Nearly half of Americans say Republican healthcare reform 'not an improvement': Reuters/Ipsos poll

Nearly half of Americans say Republican healthcare reform 'not an improvement': Reuters/Ipsos pollBy Chris Kahn NEW YORK (Reuters) - Nearly half of American adults said the Republican healthcare reform measure is "not an improvement" over Obamacare, according to a Reuters/Ipsos opinion poll released on Friday. The Republican bill, the American Health Care Act (AHCA), which is up for a vote in the House of Representatives later on Friday, is expected to cut the federal deficit while greatly increasing the number of Americans without health insurance. Democratic leaders are unified against the bill while some conservative Republicans have criticized it for not doing enough to dismantle the Affordable Care Act, the measure familiarly known as Obamacare which was passed in 2010 and was the signature domestic achievement of former President Barack Obama.



Rail accident at N.Y.'s Penn Station snarls travel; minor injuries

Rail accident at N.Y.'s Penn Station snarls travel; minor injuriesA slow-moving Amtrak Acela train derailed and sideswiped a New Jersey commuter train on Friday, causing minor injuries and snarling morning rush-hour rail traffic at New York's Penn Station, a major transportation hub, officials said. The accident happened at about 9 a.m. EDT (1300 GMT), with passengers aboard the New Jersey Transit train describing hearing screeching metal as the Washington-bound Acela hit the commuter train while departing the station. "There was a loud sound of mangling metal and you felt the reverberations of another train raking the side of our train and I just heard screams from behind me as it traveled back," said Jordan Geary, who was traveling on the train with his wife from the New York suburb of Montclair, New Jersey.



Republicans say they lack votes to pass health plan in blow to Trump

Republicans say they lack votes to pass health plan in blow to TrumpBy Dustin Volz and David Lawder WASHINGTON (Reuters) - Republicans in Congress said they lacked the votes needed for passage of their U.S. healthcare system overhaul and a key committee chairman came out in opposition after Donald Trump demanded a vote on Friday in a gamble that could hobble his presidency. Amid a chaotic scramble for votes, House of Representatives Speaker Paul Ryan, who has championed the bill, met with Trump at the White House. Ryan told the president there were not enough votes to pass the plan, U.S. media reported.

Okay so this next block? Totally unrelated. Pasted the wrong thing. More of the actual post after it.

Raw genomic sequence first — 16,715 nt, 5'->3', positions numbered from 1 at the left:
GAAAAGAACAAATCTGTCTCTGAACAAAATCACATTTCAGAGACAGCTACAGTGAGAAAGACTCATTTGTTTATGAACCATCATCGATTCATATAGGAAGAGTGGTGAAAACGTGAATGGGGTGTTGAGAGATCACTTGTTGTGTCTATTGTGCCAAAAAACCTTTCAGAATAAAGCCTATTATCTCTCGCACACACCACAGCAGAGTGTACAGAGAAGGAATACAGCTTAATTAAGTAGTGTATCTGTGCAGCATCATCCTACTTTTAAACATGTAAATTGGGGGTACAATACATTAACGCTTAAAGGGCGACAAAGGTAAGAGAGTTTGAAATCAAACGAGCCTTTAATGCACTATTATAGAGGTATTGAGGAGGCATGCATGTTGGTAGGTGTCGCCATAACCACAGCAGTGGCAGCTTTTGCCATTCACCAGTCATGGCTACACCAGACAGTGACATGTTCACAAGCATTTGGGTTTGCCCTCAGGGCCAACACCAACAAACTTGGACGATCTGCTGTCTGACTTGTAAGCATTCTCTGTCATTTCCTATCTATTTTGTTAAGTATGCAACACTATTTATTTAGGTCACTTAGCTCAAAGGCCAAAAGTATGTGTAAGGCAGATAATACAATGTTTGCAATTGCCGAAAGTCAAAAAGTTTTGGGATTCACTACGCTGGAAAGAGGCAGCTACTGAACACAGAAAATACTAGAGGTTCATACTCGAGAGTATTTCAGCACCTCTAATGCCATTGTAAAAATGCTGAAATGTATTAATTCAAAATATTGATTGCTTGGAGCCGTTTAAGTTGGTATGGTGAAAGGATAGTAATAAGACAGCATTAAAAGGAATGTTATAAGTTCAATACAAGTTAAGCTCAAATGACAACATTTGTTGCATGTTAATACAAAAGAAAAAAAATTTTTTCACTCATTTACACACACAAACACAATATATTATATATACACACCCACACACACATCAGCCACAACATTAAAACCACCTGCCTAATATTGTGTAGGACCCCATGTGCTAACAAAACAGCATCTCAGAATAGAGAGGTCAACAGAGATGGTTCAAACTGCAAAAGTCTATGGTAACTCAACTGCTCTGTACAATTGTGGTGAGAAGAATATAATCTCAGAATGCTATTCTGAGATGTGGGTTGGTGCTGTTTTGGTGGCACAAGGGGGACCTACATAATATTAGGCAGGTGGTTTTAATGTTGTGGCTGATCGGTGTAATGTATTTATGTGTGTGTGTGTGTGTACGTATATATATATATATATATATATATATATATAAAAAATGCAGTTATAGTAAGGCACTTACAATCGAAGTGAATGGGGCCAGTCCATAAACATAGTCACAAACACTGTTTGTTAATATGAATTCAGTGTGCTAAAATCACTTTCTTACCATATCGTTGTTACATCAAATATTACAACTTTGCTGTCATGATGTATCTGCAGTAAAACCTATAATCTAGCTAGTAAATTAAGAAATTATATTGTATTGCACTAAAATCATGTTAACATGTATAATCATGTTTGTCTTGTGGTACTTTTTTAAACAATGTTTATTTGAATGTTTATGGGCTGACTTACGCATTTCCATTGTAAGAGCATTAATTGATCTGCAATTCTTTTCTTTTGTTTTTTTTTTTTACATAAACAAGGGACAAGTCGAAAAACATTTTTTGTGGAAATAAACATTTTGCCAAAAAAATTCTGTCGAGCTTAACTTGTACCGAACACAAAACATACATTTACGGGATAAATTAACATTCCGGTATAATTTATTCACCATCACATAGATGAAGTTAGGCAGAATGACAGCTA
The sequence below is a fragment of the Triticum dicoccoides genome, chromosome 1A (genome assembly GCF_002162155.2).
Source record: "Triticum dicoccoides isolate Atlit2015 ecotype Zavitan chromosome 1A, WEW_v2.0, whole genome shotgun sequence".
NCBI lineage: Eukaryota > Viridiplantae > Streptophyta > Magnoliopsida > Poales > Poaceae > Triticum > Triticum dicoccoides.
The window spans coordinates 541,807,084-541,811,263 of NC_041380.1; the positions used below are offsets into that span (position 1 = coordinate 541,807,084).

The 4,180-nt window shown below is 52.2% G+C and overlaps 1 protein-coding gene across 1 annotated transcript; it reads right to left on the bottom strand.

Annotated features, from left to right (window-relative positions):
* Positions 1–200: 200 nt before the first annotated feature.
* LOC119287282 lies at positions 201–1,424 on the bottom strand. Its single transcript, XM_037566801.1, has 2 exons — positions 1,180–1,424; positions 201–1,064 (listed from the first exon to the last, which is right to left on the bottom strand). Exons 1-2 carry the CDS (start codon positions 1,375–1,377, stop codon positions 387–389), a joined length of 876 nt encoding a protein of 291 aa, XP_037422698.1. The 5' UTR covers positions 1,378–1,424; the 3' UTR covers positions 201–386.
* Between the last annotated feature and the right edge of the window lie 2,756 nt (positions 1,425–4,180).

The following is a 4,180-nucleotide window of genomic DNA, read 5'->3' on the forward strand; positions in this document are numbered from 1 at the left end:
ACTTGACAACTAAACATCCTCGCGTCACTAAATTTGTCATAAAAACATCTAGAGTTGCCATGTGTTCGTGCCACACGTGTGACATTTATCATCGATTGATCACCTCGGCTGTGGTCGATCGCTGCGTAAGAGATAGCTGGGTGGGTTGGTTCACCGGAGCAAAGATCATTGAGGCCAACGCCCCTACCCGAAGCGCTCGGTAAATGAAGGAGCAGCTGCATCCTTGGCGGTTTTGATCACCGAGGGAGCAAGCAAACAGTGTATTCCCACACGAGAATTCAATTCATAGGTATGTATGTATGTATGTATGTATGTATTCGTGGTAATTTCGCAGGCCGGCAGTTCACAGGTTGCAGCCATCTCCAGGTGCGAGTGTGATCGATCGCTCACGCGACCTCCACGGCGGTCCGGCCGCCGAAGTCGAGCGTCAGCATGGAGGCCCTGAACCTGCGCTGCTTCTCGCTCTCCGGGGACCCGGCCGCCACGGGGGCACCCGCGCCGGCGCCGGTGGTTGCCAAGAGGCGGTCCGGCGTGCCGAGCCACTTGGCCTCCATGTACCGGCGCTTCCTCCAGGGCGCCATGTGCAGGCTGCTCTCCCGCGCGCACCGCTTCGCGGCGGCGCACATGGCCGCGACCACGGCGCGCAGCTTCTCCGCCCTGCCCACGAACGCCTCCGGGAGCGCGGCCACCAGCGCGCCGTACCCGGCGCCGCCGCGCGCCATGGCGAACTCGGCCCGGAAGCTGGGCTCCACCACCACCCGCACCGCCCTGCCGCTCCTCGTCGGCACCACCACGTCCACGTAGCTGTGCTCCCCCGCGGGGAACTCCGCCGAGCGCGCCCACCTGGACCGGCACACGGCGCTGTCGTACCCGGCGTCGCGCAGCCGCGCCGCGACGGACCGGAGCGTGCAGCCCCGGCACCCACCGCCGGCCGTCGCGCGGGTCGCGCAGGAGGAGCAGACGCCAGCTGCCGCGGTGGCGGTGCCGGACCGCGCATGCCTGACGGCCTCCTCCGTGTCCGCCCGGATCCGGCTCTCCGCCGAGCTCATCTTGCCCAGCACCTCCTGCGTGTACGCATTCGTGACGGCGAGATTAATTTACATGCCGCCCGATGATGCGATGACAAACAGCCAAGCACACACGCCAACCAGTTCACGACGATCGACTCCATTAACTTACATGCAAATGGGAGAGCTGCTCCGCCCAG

Investors buoyed by Trump's readiness to move on from Obamacare

Investors buoyed by Trump's readiness to move on from ObamacareAs the clock ticked down to a close vote in the House of Representatives set tentatively for Friday afternoon, U.S. stocks were little changed even as it appeared that the Republican leadership had yet to secure the support needed to pass the measure. "I think investors are of the belief that Trump is just going to pivot to taxes," said Paul Nolte, portfolio manager at Kingsview Asset Management in Chicago. Indeed, Trump delivered lawmakers an ultimatum late Thursday, saying the time for negotiation had ended and that he was willing to leave the ACA in place and get on with his other priorities.



House intelligence panel leaders split over session on Russia

House intelligence panel leaders split over session on RussiaBy Patricia Zengerle WASHINGTON (Reuters) - The partisan divide over the House Intelligence Committee's probe of Russian interference in the U.S. presidential election deepened on Friday, when the committee's top Democrat suggested its Republican chairman canceled a public hearing after pressure from the White House. Panel chairman Devin Nunes said he had to cancel next Tuesday's hearing with officials from former Democratic President Barack Obama's administration in order to have a classified briefing with the directors of the National Security Agency and Federal Bureau of Investigation. "The committee seeks additional information ... that can only be addressed in closed session," Representative Nunes told reporters.





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